Common Resume Mistakes To Avoid

leafs of paper emerging from an envelope

Whether you're using your resume to apply for scholarships, get a summer job, or submit your college applications, your resume should put a spotlight on your best efforts, not resume missteps. Because you won’t be there while reviewers look through all the applications, your resume needs to do all the speaking for you. Prioritize your resume and pay close attention to detail because the reviewers will! Making mistakes could be the difference between you or the next applicant getting the good news. So, what are the most common resume mistakes you should avoid? Let’s review! 

Grammatical Errors and Typos 

Don’t let bad grammar or typos be the reason you don’t get selected! Always have a qualified individual review your resume to avoid any obvious errors. Consider asking a parent, visiting the career center at your high school, or sending it to a mentor for review.  

If you are looking for another set of eyes, consider using an online tool by Get Schooled. They provide a free resume review and will provide actionable feedback within one week. This non-profit organization is dedicated to helping you get to college, find your first job, and succeed in both! 

Pro tip: Read your resume out loud to see if you can catch anything on your own. 

Including Irrelevant Information  

You might feel like you don't have enough experience to flesh-out your resume, but don't fall into the trap of including irrelevant information! Resumes are meant to help easily highlight what makes you the right person; including irrelevant information distracts from what matters. Ask yourself, “Does this information help showcase a skill, dedication, or experience relevant to this position? Was the award, certificate, or experience gained in the last few years?” If the answer is no, it may not be right to include. Avoid listing out hobbies (unless relevant to the position), vague skills, or including a photo unless you’re specifically asked to include it. If you’re in high school your resume will likely be one page, and that’s okay! 

Focus on what's important — include educational background, part-time work experience, volunteer work, extracurricular activities, awards, leadership roles, notable achievements, or other skills in your resume to highlight why you’re the right fit. Provide succinct overviews, dates, and any information that you want the reviewer to know about you with just a glance.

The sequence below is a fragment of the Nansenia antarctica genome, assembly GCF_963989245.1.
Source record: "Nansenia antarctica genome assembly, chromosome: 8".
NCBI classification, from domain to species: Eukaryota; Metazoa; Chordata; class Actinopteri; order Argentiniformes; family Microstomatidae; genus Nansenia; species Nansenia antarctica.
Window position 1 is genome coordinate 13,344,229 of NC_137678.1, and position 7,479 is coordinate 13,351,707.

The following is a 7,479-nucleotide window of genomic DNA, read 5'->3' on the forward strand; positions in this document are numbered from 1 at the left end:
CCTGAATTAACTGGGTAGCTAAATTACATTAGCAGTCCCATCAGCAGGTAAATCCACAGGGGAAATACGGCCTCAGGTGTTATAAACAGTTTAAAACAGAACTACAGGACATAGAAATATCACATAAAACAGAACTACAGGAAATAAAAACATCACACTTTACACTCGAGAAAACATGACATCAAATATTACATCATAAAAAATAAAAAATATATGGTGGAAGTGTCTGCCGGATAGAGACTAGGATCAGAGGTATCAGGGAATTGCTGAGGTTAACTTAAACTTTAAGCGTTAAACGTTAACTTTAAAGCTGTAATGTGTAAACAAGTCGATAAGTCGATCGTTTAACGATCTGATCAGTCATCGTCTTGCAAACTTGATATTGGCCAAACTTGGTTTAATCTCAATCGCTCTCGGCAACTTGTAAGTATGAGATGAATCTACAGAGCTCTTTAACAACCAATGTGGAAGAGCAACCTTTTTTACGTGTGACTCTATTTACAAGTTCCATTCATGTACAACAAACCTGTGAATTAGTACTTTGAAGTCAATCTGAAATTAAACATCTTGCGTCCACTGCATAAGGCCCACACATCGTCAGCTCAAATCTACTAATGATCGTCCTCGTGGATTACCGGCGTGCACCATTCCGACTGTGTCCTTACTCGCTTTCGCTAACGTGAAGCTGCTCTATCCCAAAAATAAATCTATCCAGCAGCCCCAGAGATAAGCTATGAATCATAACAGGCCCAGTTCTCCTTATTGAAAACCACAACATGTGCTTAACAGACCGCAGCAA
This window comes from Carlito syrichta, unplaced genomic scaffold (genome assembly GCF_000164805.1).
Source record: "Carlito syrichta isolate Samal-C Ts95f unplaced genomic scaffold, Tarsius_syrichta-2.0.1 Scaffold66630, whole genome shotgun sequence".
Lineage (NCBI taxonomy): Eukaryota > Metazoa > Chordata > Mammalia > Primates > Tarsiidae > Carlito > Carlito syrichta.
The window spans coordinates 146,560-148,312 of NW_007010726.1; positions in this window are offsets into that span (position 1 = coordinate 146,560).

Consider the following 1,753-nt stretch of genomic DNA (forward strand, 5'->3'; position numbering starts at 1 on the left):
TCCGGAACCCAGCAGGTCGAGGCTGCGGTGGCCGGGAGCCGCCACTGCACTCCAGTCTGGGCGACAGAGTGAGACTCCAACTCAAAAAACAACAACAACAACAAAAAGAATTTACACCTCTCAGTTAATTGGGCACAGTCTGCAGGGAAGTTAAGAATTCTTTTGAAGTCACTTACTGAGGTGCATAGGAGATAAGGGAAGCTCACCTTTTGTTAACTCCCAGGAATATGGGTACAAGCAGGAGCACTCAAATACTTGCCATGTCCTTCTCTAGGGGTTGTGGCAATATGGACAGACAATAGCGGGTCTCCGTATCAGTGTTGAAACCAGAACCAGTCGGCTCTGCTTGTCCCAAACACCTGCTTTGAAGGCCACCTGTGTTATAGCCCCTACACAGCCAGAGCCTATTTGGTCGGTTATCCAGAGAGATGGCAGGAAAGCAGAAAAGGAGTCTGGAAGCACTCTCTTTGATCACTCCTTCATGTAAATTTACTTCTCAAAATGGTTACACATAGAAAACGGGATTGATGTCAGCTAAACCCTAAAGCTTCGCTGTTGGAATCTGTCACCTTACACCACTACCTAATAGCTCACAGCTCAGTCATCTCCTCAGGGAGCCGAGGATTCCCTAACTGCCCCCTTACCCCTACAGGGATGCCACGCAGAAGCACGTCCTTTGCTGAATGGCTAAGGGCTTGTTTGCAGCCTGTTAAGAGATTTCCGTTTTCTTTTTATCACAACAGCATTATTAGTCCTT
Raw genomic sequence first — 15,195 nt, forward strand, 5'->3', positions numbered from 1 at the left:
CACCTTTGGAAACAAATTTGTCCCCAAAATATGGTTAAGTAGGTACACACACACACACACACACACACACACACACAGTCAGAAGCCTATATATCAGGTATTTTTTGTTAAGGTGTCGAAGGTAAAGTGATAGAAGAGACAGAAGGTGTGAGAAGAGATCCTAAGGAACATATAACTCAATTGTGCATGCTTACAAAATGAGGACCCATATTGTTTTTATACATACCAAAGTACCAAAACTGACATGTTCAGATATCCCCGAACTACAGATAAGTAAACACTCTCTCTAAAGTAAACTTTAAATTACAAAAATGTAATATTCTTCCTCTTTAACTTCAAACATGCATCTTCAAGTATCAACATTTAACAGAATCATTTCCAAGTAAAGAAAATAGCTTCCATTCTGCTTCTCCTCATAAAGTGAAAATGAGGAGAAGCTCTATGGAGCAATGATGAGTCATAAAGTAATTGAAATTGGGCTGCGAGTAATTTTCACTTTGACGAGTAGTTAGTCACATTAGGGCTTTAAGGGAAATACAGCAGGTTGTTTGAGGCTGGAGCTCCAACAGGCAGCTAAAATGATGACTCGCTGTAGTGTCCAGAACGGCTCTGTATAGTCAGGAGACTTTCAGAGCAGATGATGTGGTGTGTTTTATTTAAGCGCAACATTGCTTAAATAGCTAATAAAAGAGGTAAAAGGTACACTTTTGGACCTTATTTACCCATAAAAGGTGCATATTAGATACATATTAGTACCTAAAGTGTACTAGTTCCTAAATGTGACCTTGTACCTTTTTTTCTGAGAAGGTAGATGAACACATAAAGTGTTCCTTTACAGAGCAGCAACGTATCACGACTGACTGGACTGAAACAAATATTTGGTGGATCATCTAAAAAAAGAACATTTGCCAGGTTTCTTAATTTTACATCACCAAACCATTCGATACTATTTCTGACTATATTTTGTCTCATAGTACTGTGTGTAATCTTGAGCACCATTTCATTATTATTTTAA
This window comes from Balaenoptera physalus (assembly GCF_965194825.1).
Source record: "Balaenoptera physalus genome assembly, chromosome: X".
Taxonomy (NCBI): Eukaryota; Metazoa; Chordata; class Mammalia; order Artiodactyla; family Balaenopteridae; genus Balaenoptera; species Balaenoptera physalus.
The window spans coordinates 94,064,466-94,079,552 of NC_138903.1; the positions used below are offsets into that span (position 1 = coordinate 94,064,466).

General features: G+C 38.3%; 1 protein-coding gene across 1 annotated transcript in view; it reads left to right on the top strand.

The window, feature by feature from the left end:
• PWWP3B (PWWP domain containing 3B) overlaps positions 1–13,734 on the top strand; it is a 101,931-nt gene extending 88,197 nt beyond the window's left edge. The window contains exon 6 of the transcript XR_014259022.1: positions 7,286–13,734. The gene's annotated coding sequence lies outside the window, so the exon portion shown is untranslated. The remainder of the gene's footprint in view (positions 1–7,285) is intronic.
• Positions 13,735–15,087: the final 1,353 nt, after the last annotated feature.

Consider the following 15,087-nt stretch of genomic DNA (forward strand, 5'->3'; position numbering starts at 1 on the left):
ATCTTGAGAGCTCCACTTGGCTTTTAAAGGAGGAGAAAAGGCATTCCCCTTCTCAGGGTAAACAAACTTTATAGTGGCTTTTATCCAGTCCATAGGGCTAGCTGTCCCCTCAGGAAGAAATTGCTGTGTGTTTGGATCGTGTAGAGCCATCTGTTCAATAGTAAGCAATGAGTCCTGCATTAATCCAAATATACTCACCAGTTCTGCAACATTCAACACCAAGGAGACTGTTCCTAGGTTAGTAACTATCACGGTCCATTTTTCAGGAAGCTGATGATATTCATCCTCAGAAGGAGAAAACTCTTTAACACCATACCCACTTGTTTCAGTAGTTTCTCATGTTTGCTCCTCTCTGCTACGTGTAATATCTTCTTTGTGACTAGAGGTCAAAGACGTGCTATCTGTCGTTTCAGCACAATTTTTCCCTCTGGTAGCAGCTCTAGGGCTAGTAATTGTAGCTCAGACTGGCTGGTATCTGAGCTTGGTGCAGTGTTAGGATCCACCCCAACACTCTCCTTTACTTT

Cliches and Generic Phrases  

Some buzzwords are overused and lose their impact. Words such as “team player,” “go-getter,” “detail oriented,” “results driven,” etc. Instead of using these general terms, go into detail and include descriptions that reflect your specific skills. 

Refer to the job posting, scholarship listing, or application to tailor your resume. Include specific details and keywords that demonstrate that you understand what they are looking for and have experience if applicable. 

Exaggerating Your Qualifications or Achievements 

Under no circumstances should you exaggerate your qualifications or achievements. There can be very serious consequences for not being truthful on your resumeBe upfront about what you’ve accomplished and give credit where due. For example, if you participate in a high school club, and that club hosts a fundraiser event that raised $5,000 to donate but the only thing you helped with was the set up for the event, make it clear that’s how you were involved. This might read: "I was a member of the Do Something Club in 2024, which raised $5,000 to donate to local charities. I helped set up the venue for the fundraising event and attended the committee meetings weekly."

Linking to Unprofessional Resources 

It’s common practice to include links to your social media channels or online portfolios if you wish to provide more context. Spend some time auditing your social channels and portfolio so you are giving the reviewer a great first impression.  

What might be considered unprofessional?

  • Social channels that contain language or photos to don’t align with their institutional values. This would include rude comments, memes, bullying, explicit photos, etc.
  • Linking to unfinished pages or projects unless you’re showcasing just the portion you worked on in an overall project. However, rushing and forgetting to finish a sentence or not putting a photo where you said there would be one is a problem!
  • A link that is broken or gated so you can’t access the information.

Review all the pages you are linking to or ones that can be found with a quick Google search of your name to avoid any concerns. 

Want help writing a resume or cover letter? We’ll cover the basics including layout, information to include, and other tips. Get ready to stand out from the crowd! 

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